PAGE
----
After a disappointing overtime loss to Maine in last year’s NCAA East Regional, then-junior Minnesota defenseman Jordan Leopold had a difficult decision to make. The WCHA’s top defensive player of 2000-2001, whose NHL rights are held by the Calgary Flames, could have left school early for a pro career.
But the Gopher captain from Golden Valley, Minn., decided to return for his senior year. The result? Another WCHA Defensive Player of the Year award, All-American status again, a berth for his team in the national title game Saturday, and the 2002 Hobey Baker Memorial Award.
“He felt like there was a little unfinished business at the University of Minnesota,” said head coach Don Lucia. “He wanted to come back and finish his degree, and, as he’s talked about, he wanted to return the program to prominence.
“And I think he’s done a great job on all fronts.”
Leopold set the Minnesota career mark for goals by a blueliner (currently 45) and has 143 career points, including an assist in Thursday’s 3-2 win over Michigan in the semifinals.
Seven of his last 10 goals (he has 20 overall, the most ever in a single season by a Minnesota defenseman) have come in the third period or in overtime.
And he’s just as important to the team from a defensive standpoint.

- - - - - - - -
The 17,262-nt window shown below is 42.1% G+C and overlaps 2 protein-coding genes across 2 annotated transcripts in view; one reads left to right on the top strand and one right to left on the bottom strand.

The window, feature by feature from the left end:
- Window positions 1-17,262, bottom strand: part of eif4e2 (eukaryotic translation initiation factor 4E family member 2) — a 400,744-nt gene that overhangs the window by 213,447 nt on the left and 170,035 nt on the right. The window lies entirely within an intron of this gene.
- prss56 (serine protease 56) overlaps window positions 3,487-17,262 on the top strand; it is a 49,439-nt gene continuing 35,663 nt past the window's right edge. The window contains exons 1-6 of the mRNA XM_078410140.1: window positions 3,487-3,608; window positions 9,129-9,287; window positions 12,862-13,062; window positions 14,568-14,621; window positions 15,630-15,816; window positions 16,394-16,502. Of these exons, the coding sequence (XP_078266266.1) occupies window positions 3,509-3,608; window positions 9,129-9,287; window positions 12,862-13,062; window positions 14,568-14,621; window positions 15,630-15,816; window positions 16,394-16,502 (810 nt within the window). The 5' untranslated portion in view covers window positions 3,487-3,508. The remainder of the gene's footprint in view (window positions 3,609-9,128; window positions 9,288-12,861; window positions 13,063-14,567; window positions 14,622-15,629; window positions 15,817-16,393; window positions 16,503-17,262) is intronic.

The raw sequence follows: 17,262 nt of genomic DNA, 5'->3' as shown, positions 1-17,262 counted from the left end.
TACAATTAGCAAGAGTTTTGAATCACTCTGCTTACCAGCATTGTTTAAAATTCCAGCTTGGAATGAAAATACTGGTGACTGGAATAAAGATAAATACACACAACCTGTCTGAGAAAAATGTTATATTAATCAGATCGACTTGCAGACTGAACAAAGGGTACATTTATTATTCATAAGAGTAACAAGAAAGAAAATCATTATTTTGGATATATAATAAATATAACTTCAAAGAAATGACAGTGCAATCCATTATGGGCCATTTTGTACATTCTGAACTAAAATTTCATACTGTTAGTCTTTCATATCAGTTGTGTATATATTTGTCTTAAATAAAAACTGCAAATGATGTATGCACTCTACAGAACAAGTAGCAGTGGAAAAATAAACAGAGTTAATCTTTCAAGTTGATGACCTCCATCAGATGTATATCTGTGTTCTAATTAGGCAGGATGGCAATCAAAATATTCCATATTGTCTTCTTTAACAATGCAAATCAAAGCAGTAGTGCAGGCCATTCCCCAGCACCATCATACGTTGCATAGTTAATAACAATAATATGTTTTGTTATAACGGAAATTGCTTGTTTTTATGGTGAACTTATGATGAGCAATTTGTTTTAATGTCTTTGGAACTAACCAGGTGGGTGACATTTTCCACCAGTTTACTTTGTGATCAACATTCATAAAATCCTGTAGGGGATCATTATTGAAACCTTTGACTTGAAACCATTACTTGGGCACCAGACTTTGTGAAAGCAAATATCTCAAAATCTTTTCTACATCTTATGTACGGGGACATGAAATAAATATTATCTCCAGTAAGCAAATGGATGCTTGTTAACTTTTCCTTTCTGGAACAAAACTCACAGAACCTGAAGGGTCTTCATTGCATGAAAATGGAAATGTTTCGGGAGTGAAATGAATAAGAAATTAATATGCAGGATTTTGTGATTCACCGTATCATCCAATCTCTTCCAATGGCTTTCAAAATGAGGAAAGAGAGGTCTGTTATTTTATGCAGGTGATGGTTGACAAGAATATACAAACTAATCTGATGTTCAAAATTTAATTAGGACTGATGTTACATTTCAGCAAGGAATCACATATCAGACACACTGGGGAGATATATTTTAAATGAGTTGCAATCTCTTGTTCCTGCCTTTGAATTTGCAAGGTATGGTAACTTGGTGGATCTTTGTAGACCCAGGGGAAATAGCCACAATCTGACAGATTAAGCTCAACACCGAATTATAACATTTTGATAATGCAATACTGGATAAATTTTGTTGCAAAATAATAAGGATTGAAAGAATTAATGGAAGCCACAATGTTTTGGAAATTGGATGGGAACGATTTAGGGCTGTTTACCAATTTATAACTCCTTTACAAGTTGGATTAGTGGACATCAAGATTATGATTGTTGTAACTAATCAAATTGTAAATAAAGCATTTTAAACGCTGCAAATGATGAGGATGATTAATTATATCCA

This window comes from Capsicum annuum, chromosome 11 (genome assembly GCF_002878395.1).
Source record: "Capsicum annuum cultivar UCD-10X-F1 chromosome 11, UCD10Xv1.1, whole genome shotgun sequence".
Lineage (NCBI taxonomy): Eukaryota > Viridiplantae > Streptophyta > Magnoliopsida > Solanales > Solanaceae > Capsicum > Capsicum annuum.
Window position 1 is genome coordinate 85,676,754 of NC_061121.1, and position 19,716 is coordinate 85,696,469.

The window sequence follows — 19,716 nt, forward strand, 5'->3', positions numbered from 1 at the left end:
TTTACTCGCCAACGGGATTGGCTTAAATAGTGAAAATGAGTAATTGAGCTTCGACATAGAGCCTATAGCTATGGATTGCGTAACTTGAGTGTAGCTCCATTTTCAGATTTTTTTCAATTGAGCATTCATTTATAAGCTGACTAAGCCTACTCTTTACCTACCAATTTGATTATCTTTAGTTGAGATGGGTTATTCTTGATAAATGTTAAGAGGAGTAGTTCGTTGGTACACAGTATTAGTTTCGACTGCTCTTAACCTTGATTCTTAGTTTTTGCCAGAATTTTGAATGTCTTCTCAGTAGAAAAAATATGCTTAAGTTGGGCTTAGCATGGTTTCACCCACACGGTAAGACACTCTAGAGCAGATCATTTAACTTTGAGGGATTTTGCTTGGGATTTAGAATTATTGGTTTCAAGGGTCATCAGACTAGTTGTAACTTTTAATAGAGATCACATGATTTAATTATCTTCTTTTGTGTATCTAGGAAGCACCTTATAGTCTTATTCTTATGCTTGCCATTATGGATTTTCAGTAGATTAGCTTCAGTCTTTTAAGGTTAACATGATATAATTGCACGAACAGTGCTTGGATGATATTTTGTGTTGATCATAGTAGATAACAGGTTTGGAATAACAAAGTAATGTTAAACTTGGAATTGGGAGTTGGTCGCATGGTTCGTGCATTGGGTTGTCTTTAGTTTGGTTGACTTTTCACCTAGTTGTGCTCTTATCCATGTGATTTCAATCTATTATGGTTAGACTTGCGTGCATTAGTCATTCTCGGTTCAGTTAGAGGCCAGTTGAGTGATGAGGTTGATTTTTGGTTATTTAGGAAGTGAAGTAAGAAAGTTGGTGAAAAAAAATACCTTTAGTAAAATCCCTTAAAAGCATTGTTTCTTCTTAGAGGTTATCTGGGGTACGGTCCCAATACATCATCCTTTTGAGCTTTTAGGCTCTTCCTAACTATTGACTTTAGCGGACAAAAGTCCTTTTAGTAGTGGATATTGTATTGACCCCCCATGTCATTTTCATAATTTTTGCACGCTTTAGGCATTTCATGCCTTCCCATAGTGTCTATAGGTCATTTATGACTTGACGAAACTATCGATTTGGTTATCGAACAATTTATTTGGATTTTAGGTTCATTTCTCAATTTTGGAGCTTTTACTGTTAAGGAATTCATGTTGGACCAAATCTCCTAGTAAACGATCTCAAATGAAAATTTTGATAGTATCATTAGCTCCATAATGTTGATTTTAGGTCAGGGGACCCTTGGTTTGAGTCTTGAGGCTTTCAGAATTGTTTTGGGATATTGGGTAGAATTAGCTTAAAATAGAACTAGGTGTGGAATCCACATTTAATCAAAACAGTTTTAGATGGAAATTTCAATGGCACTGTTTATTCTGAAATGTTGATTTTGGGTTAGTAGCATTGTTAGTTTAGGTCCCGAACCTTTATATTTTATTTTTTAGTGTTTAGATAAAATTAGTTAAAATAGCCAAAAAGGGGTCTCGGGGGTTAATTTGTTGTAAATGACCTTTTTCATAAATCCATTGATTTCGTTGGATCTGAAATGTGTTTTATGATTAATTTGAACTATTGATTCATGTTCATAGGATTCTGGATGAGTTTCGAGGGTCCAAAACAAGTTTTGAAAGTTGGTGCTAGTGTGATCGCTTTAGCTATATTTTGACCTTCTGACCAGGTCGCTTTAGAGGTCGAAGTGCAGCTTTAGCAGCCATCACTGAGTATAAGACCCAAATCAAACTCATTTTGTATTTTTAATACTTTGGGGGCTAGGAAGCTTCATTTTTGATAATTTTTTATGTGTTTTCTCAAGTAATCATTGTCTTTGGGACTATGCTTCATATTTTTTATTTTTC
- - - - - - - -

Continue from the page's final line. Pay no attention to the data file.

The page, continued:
“Usually, even the best defensemen are either very good offensively, or very good defensively,” said Lucia. “Jordan has the rare combination of being equally good in both areas.”
“It’s a remarkable feeling,” said Leopold seconds after winning the award. For the first time, the award committee selected a “Hobey Hat Trick,” the top three players from the original list of 10 finalists. All three (Leopold, Darren Haydar of New Hampshire, and Mark Hartigan of St. Cloud) were on hand as the winner was announced.
“We’ve had three other Hobey Baker winners at the University of Minnesota, and I’m proud to have my name added to the list,” Leopold said. He joins Neal Broten (the inaugural winner in 1981), Robb Stauber (1988) and Brian Bonin (1996) as Minnesota’s Hobey winners.
Leopold thanked his past and present coaches at Minnesota, his teammates (singling out defensive partner Matt DeMarchi) and his family, because, “They’re the ones who introduced me to hockey, the best thing that’s ever happened to me. It’s gotten me through some troubled times.”
Playing for Minnesota was always in the cards for Leopold, a dream since childhood.
“The dream came true four years ago when I first put on that sweater, and this is an added benefit. It’s all I’ve wanted to do,” he said.
Lucia knew it when he first coached Jordan as a teen. “I had the pleasure of coaching him on a national under-16 team before I was fortunate to come to the University of Minnesota,” he recalled.
“We sat next to each other on the plane on the way back, and he asked me ‘Aren’t you going to recruit me?’, and I said, ‘Jordan, you’ve already got that ‘M’ tattooed on you. I know where you’re going, so I’m not going to waste my time.’
“Since he wouldn’t come to me at the time, I figured I’d to come to him.”
Now, after four seasons at Minnesota, Leopold’s business is almost finished. He has one more game to play.
“One of the reasons why we’re still playing tomorrow is that when your best players are your best kids, that’s when you have a championship-type team,” said Lucia.
“Jordan is a champion. He deserves this award.”